Saudi can overcome the fall in oil prices, says expert

Saudi can overcome the fall in oil prices, says expert
Saudis visit a local mall in Riyadh.

Abu Dhabi - The country started initialising policies of rationalisation of spending and diversifying the economy in view of the slump in oil price.



by

Mustafa Al Zarooni

Published: Mon 2 Nov 2015, 6:48 PM

Last updated: Tue 3 Nov 2015, 1:10 AM

Saudi Arabia can overcome the fall in oil prices with its strong monetary reserve and low general debts level, said Mohammed Al Sabban, International Economic and Oil Consultant and Former Senior Adviser to the Minister of Petroleum of Saudi Arabia.
In a session themed 'Technology, Energy, and Economic Rebalancing', at the second Abu Dhabi Strategic Debate on Monday, Mohammed Al Sabban said the country started initialising policies of rationalisation of spending and diversifying the economy in view of the slump in oil price.
He, however, denied the fact that the fall in oil prices has something to do with the rise in investment volume in oil production.
Al Sabban said the GCC countries have started laying down solutions by rationalisation, lifting subsidies and going ahead with implementing value added tax (VAT).
Jeffrey Franks, Director of IMF Offices in Europe and Senior Resident Representative to the EU at IMF, tried to clarify the term 'insolvency of Saudi Arabia' used by his institution saying the IMF spoke about unsustainable policies of expenditure by Saudi Arabia because these policies may be causing Saudi Arabia huge financial burdens ranging between 15 to 18 per cent out of the Gross Domestic Product (GPD).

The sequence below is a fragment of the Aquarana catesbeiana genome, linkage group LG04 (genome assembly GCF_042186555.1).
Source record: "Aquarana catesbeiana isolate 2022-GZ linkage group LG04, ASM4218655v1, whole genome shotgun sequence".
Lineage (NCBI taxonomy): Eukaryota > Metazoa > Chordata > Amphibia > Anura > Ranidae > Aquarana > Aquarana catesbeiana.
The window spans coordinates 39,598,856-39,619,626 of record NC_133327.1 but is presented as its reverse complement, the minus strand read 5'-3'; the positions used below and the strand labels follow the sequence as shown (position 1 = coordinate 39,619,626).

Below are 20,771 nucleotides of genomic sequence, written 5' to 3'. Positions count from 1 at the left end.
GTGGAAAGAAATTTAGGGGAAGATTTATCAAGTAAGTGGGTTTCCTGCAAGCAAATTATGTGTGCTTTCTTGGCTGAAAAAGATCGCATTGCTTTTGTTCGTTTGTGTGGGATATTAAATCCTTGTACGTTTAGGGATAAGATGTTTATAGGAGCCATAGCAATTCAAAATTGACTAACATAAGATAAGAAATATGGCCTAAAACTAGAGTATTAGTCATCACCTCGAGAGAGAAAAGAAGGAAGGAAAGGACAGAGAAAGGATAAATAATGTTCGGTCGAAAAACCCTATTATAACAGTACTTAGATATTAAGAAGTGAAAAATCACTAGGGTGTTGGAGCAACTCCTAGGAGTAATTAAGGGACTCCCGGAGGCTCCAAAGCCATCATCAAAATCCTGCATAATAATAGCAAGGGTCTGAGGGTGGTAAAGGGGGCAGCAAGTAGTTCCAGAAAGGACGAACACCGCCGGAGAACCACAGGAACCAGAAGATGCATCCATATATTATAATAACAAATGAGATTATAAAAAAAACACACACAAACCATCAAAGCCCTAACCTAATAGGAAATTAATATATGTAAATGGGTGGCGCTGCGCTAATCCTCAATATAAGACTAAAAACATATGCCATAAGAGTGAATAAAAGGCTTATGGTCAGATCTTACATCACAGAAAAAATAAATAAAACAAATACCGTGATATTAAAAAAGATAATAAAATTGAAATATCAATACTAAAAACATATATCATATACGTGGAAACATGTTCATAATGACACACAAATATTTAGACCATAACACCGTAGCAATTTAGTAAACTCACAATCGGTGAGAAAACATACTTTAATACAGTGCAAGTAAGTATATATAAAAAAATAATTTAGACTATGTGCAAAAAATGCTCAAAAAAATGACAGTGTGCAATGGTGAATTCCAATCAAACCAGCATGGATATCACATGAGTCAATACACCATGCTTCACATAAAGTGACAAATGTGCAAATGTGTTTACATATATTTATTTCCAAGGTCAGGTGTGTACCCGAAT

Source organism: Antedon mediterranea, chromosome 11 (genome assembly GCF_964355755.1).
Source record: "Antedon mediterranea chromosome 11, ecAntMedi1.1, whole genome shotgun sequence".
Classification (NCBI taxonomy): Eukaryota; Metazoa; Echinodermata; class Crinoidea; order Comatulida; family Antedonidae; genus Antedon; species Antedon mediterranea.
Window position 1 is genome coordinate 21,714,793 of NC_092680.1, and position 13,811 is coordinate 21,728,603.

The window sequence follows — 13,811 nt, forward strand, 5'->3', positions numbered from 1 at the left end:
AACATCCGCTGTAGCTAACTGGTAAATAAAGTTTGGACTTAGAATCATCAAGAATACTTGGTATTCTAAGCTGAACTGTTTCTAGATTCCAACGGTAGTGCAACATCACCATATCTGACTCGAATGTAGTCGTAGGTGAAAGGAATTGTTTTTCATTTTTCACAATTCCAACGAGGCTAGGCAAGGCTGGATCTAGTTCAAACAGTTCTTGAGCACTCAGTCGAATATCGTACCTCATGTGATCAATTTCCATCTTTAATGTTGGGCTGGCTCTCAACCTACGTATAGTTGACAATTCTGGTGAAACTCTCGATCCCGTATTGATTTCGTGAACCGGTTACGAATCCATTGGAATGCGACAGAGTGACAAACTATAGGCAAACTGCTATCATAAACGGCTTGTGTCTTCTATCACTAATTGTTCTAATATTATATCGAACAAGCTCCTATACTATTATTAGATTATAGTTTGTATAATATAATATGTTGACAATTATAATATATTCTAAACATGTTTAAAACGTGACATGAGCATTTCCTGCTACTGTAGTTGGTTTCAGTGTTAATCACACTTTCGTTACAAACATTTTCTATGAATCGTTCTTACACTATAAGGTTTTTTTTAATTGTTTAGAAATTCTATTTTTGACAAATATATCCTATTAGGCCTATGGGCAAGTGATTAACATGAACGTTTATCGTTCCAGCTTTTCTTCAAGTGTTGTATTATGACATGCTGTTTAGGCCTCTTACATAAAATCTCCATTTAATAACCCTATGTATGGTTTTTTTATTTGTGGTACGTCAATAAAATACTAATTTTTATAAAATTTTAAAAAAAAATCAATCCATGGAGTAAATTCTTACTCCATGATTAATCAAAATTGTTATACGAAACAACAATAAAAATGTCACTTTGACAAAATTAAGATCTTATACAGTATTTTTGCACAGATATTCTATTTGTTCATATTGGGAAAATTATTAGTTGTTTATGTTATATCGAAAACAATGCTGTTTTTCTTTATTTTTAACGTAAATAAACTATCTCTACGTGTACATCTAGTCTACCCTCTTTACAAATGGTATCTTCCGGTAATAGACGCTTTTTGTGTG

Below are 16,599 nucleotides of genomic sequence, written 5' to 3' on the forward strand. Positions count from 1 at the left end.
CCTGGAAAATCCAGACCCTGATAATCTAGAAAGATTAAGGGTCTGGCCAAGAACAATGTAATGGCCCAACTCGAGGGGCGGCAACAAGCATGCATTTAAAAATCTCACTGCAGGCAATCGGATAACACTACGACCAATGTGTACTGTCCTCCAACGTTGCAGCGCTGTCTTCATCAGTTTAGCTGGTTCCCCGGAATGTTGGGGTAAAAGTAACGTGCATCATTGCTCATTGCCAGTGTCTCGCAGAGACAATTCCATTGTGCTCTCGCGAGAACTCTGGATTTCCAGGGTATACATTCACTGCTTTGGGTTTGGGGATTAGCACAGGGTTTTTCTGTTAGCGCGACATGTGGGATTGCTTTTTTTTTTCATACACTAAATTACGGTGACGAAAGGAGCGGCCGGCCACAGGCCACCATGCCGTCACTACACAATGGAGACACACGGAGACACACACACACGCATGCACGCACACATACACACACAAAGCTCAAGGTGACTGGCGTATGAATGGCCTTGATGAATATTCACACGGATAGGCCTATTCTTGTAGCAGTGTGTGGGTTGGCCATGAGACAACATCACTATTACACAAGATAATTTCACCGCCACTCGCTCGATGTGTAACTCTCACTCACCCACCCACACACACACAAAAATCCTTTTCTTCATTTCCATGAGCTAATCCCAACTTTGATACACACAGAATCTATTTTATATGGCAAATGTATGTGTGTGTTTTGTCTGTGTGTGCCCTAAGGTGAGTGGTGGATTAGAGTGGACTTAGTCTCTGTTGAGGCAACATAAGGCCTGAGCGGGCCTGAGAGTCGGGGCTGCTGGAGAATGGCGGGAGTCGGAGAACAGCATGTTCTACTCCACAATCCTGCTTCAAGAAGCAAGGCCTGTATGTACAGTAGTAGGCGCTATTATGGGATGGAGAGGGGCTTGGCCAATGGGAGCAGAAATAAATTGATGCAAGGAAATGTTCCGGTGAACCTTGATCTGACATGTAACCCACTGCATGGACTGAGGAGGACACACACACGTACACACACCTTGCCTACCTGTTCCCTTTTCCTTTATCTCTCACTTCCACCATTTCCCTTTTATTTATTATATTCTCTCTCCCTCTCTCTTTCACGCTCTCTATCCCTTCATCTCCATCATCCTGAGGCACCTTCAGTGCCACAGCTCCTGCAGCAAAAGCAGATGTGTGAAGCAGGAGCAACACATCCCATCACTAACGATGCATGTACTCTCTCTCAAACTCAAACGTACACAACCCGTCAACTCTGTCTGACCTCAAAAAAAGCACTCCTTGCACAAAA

Franks expected the oil prices remain below $100 for years, which will pose many challenges at the level of planning, management of resources and diversification of the economy, and exercise control over the levels of spending and deficit.
Marat Terterov, Principal Coordinator of the Energy Charter Secretariat, EU, tackled the effect of modern technology of energy on world powers and balancing shifts.
The session also tackled Japan's growing tendency towards nuclear energy.
In this context, Shoichi Itoh, Manager, Senior Analyst at the Institute of Energy Economics, Japan, said that the nuclear energy will constitute 20% of Japan's energy basket by 2030. "That's why Japan wants to develop a peaceful nuclear programme as per the world's highest standards based on a frame of transparency and responsibility."


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